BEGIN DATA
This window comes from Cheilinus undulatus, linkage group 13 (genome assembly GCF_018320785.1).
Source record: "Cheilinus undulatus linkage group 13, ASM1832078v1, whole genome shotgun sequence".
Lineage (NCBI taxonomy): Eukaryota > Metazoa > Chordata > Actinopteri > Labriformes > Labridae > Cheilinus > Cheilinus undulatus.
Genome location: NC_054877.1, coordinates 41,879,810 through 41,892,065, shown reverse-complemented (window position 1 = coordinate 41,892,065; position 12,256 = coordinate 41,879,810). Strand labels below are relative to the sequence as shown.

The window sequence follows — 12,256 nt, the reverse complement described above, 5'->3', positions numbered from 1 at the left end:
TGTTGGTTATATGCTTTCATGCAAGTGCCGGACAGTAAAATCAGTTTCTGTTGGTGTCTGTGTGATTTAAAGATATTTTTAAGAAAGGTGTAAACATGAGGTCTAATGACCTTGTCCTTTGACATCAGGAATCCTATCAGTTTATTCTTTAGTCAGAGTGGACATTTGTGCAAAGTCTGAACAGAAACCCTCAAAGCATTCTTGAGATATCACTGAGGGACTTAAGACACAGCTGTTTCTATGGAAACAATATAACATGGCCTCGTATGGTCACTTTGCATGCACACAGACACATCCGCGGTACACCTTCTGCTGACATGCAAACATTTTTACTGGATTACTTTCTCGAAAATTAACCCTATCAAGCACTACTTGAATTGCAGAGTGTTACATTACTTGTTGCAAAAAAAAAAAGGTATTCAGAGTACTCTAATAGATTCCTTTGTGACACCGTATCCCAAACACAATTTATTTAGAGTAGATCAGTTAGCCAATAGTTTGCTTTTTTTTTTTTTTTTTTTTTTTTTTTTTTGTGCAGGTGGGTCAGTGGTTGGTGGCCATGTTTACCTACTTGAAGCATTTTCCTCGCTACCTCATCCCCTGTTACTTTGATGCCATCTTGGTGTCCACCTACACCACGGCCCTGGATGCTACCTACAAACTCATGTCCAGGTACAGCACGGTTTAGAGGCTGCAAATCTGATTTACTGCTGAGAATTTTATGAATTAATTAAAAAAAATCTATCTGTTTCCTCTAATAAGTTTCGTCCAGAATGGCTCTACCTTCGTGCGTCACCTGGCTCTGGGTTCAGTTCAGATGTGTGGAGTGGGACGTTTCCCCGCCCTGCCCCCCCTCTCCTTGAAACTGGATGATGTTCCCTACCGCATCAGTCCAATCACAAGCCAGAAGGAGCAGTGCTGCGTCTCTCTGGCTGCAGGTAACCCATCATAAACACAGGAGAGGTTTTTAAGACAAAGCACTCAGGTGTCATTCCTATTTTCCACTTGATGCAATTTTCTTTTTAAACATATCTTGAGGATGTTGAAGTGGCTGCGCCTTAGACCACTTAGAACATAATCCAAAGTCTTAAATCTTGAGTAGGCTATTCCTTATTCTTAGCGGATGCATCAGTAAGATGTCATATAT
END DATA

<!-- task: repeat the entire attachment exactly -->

This window comes from Cheilinus undulatus, linkage group 13 (genome assembly GCF_018320785.1).
Source record: "Cheilinus undulatus linkage group 13, ASM1832078v1, whole genome shotgun sequence".
Lineage (NCBI taxonomy): Eukaryota > Metazoa > Chordata > Actinopteri > Labriformes > Labridae > Cheilinus > Cheilinus undulatus.
Genome location: NC_054877.1, coordinates 41,879,810 through 41,892,065, shown reverse-complemented (window position 1 = coordinate 41,892,065; position 12,256 = coordinate 41,879,810). Strand labels below are relative to the sequence as shown.

The window sequence follows — 12,256 nt, the reverse complement described above, 5'->3', positions numbered from 1 at the left end:
TGTTGGTTATATGCTTTCATGCAAGTGCCGGACAGTAAAATCAGTTTCTGTTGGTGTCTGTGTGATTTAAAGATATTTTTAAGAAAGGTGTAAACATGAGGTCTAATGACCTTGTCCTTTGACATCAGGAATCCTATCAGTTTATTCTTTAGTCAGAGTGGACATTTGTGCAAAGTCTGAACAGAAACCCTCAAAGCATTCTTGAGATATCACTGAGGGACTTAAGACACAGCTGTTTCTATGGAAACAATATAACATGGCCTCGTATGGTCACTTTGCATGCACACAGACACATCCGCGGTACACCTTCTGCTGACATGCAAACATTTTTACTGGATTACTTTCTCGAAAATTAACCCTATCAAGCACTACTTGAATTGCAGAGTGTTACATTACTTGTTGCAAAAAAAAAAAGGTATTCAGAGTACTCTAATAGATTCCTTTGTGACACCGTATCCCAAACACAATTTATTTAGAGTAGATCAGTTAGCCAATAGTTTGCTTTTTTTTTTTTTTTTTTTTTTTTTTTTTTGTGCAGGTGGGTCAGTGGTTGGTGGCCATGTTTACCTACTTGAAGCATTTTCCTCGCTACCTCATCCCCTGTTACTTTGATGCCATCTTGGTGTCCACCTACACCACGGCCCTGGATGCTACCTACAAACTCATGTCCAGGTACAGCACGGTTTAGAGGCTGCAAATCTGATTTACTGCTGAGAATTTTATGAATTAATTAAAAAAAATCTATCTGTTTCCTCTAATAAGTTTCGTCCAGAATGGCTCTACCTTCGTGCGTCACCTGGCTCTGGGTTCAGTTCAGATGTGTGGAGTGGGACGTTTCCCCGCCCTGCCCCCCCTCTCCTTGAAACTGGATGATGTTCCCTACCGCATCAGTCCAATCACAAGCCAGAAGGAGCAGTGCTGCGTCTCTCTGGCTGCAGGTAACCCATCATAAACACAGGAGAGGTTTTTAAGACAAAGCACTCAGGTGTCATTCCTATTTTCCACTTGATGCAATTTTCTTTTTAAACATATCTTGAGGATGTTGAAGTGGCTGCGCCTTAGACCACTTAGAACATAATCCAAAGTCTTAAATCTTGAGTAGGCTATTCCTTATTCTTAGCGGATGCATCAGTAAGATGTCATATAT